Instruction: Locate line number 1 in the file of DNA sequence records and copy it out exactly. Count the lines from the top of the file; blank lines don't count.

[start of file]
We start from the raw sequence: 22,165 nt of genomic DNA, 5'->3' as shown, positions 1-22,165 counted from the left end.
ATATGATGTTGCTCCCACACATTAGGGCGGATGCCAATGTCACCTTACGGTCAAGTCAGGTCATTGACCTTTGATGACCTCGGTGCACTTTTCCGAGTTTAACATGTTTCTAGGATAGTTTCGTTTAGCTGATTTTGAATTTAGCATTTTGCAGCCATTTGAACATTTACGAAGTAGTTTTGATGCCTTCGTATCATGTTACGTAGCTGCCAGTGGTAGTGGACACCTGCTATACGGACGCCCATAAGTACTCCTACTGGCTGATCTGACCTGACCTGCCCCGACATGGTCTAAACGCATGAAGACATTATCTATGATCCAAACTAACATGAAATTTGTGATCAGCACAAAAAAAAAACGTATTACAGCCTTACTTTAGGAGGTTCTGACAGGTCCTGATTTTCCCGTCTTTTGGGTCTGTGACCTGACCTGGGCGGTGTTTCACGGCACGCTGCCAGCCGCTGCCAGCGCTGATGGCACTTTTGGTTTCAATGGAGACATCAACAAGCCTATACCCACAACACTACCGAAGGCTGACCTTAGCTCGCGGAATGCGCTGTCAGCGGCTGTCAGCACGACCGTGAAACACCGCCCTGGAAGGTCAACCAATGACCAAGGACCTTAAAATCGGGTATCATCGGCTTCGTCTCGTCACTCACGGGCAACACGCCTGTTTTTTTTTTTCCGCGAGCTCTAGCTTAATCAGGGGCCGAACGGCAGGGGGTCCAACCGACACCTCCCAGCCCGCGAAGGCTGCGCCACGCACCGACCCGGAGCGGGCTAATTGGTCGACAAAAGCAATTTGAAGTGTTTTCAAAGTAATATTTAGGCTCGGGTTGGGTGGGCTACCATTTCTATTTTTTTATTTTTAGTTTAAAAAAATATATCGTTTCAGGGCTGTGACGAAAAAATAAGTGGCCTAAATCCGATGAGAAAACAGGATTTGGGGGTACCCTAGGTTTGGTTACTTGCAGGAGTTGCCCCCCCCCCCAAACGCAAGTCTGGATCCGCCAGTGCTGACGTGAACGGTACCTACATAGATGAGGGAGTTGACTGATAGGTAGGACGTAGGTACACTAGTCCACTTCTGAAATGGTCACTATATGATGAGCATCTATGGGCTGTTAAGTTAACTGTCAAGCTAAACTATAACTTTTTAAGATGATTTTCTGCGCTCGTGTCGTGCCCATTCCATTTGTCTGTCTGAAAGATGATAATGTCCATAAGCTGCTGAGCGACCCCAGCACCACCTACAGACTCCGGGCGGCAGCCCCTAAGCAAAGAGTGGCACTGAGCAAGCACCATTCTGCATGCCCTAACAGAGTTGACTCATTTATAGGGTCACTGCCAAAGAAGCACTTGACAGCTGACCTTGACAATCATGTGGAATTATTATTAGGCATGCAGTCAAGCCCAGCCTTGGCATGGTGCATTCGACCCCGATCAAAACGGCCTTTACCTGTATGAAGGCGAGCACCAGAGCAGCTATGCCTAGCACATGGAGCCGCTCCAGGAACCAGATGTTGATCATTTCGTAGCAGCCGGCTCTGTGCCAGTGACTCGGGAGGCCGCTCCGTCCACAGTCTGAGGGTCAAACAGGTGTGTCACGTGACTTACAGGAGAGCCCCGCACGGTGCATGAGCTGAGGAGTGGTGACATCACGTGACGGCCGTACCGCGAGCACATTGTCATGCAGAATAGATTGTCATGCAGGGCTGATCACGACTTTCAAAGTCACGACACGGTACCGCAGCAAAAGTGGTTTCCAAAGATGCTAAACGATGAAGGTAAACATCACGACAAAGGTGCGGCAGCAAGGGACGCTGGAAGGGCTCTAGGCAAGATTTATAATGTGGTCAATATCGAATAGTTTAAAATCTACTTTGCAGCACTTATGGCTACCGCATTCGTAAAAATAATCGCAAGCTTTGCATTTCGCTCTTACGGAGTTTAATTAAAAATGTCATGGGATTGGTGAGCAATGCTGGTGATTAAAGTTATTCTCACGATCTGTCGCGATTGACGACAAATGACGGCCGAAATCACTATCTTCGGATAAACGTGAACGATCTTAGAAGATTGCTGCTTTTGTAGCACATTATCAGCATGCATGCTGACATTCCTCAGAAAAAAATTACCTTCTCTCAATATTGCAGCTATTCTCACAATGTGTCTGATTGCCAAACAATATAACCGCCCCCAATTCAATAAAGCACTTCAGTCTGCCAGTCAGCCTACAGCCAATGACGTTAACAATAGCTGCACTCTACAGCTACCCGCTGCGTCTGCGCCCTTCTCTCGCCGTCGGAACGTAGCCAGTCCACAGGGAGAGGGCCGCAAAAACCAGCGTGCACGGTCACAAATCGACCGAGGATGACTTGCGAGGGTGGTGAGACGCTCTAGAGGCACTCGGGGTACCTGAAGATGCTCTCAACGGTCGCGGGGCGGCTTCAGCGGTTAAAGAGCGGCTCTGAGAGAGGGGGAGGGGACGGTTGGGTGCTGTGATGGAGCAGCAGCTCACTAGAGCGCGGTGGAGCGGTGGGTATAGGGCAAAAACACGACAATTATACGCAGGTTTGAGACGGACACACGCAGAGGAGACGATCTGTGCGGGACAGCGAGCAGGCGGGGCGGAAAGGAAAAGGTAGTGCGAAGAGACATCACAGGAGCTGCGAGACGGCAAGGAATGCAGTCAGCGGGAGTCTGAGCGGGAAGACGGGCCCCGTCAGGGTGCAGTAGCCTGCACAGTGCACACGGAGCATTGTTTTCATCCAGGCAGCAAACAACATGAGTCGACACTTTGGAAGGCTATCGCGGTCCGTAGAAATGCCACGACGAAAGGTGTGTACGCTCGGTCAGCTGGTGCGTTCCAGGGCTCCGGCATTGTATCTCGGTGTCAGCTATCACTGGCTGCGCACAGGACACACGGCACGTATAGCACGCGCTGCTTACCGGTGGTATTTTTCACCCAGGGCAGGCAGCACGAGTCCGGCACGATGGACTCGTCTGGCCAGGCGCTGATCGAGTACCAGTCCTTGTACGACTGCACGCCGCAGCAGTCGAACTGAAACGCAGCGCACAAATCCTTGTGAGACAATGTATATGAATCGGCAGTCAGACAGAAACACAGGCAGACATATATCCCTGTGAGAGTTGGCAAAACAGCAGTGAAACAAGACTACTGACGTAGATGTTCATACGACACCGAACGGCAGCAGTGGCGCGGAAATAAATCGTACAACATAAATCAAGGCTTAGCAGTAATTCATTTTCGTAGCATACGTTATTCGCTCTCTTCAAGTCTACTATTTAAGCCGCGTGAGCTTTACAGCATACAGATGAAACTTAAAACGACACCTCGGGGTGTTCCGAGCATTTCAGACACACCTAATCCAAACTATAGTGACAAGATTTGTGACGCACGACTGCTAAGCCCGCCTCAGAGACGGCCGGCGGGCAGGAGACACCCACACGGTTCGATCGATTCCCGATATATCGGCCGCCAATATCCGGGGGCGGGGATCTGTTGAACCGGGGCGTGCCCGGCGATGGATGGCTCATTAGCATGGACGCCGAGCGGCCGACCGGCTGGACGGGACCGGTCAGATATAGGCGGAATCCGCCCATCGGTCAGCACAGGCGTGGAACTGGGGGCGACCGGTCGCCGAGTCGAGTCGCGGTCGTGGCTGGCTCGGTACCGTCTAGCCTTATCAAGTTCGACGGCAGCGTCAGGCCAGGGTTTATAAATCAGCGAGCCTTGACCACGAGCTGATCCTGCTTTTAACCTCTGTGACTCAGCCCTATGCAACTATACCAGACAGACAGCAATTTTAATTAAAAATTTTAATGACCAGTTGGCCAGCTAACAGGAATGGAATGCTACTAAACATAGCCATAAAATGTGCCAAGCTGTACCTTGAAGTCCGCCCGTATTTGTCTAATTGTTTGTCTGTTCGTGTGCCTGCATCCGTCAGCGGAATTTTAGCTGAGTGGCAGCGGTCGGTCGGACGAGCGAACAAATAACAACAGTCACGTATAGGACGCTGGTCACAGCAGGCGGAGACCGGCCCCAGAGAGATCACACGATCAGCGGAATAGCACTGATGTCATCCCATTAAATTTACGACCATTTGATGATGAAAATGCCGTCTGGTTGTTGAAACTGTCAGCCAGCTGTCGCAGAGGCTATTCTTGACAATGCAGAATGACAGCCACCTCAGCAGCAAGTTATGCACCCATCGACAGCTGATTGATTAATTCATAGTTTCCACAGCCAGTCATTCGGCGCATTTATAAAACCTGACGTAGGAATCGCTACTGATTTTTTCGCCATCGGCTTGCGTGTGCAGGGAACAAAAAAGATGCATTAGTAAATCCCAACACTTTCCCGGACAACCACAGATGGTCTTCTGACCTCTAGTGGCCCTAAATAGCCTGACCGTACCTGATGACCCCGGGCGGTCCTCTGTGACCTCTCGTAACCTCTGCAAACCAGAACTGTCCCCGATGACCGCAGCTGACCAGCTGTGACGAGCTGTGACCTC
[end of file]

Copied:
We start from the raw sequence: 22,165 nt of genomic DNA, 5'->3' as shown, positions 1-22,165 counted from the left end.